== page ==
Archive for the ‘hedge funds’ Category

Hedge Funds Basics

August 2, 2007

I came across this useful paper on hedge funds. It is very basic and explains number of financial concepts as we go along reading the paper.

Its central idea is that financial markets involve risk. To mitigate these risks the market participants should do counterparty risk management properly. And this is still the best weapon against hedge funds, which are often criticised for posing high risks on the system. 

What are hedge funds? Hedge funds are private unregulated pools of capital.

How are they different from other money management funds?
1) They can invest in all kinds of assets and are flexible in their positions.
2) Use leverage liberally , as they are unregulated
3) Opaque to outsiders , again because they are unregulated
4) 2 and 20 pay structure for fund managers.

Now, first 3 make hedge funds different but not unique. For instance, we have mutual funds that do shortselling, Real Estate Investment Trusts etc. Leverage and opacity is common with most financial intermediaries when compared with other non-financial firms.

Fourth point makes hedge fund managers unique and the industry to work for. However, some funds do have things like hurdle rates (no incentive fee if returns are below the hurdle rate) and watermarks (incentive fee only on new profits).

Hedge Funds are often criticised for creating systemic risk. But what does it mean?

In our view, an essential feature of systemic risk is when financial shocks have the potential to lead to substantial, adverse effects on the real economy, e.g., a reduction in productive investment due to the reduction in credit provision or a destabilization of economic activity.

Indeed, it is the transmission of financial events to the real economy that is the defining feature of a systemic crisis, and which distinguishes it from a purely financial event. As discussed in more detail below, these real effects might occur if credit provision is interrupted through shocks to the banking sector or through capital market disruptions.

This is simplicity at its best.

The paper says as stable financial markets are like public goods.  As it is the case with Public Goods, everybody needs them but nobody wants to provide them. And we have problems of free-riding etc.

While, in principle, every bank should monitor its exposure and limit excess risk-taking by the hedge fund, each bank also has an incentive to free-ride by reducing its CCRM and enjoying the benefits of the CCRM of the other banks. This is a classic example of “tragedy of the commons” where private markets may under-provide the public good and create a rationale for official sector intervention.

So you need regulation, as private sector may not do the needful risk management properly. Simple ideas but conveyed pretty effectively.

Read it to revise issues like moral hazard, externalities, agency problems etc.

A nice, simple, effective read.


Assorted Links

April 30, 2007

I realised today morning that blogger has been banned in the office. Hence have shifted to wordpress which is quite decent but I liked blogger better.

It was a nice weekend. Alumni meeting on Saturday and a wedding on Sunday. Hence could not read much but here are some good links I read today morning:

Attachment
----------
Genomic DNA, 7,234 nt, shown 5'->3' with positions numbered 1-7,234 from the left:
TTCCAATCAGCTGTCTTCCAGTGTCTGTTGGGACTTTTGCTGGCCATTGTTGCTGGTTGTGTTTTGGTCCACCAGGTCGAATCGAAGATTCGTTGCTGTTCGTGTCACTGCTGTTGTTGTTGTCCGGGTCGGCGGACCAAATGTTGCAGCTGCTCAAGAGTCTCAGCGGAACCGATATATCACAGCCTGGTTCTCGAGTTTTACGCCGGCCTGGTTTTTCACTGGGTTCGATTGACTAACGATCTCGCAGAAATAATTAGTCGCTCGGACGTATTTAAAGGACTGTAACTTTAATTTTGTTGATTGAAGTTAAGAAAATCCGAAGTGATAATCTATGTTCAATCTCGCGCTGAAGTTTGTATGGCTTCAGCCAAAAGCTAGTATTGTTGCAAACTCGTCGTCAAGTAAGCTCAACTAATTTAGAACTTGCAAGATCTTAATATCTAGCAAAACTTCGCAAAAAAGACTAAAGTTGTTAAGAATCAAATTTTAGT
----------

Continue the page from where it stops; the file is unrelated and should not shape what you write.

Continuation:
1. A debate on effects of trade: There is a ferocious debate on the bolgosphere by some prominent economists on the effects of trade on the economy. It was started by Dani Rodrik and since then has been commented by economists including Mankiw, Krugman etc. Read about a summary of the debate here and here I would post my commnets on the same after understanding the whole idea.

2. More On Hedge Funds Fees

3. In US, Institutional Investors are now looking incrasingly at public infrastructure. An interesting story here

4. Have Chinese Scholars been bought?

5. Gender bias in Tariffs?

Update: Read this stirring speech by Mani Shankar Aiyar. We all know it is true but for it to come from a Cabinet Minister tells me that all is not lost in our country and we have some hope left.

Assorted Links

April 27, 2007
  1. A super speech by Fed Governor Mishkin on Globalisation and Financial Development. He also talks about the role of institutions in financial development, the topics I had blogged on previously (here and here) He is one of my favourite economists. His papers are one of the simplest to read.
  2. On Hedge Funds (By Brad De Long) . On Hedge Fund salaries.
  3. A good review of Susan Athey’s work (mentioned in previous post). Here is David Warsh praising her work. Here is Economist Profiling her work
  4. Lee Iacocca Interview .
  5. Diary of an Investment Banker. How little money they make?
  6. Contronyms?? Find out for yourself

Thanks to Marginal Revolution for 2 (1) & 6, Finance Professor for 2(2), 4 & 5 and New Economist for 3

Assorted Links…mostly Hedge Funds (25 Apr 2007)

April 25, 2007

Read this about Hedge Fund pay packets (From FT)

The combined earnings of the world’s top 25 hedge fund managers of more than $14bn (£7.49bn) exceeded the national income of Jordan last year and 3 individuals took home more than $1bn, according to the biggest annual industry survey.

The survey by Alpha Magazine put Jim Simons of Renaissance Technologies on earnings of $1.7bn, Ken Griffin of Citadel Investment Group on $1.4bn and Eddie Lampert of ESL Investments on $1.3bn. The previous year, two managers, Mr Simons and the septuagenarian T Boone Pickens of BP Capital Management, topped the $1bn mark.

  1. An excellent series of articles on Hedge Funds
  2. Read this good blog entry on Why is the top one percent earning more?
  3. Hedge Fund – a billion dollar club
  4. Return of the idiot ( a nice article on Latin America)

Thanks to Marginal Revolution for (3) and to Ajay Shah for (4)

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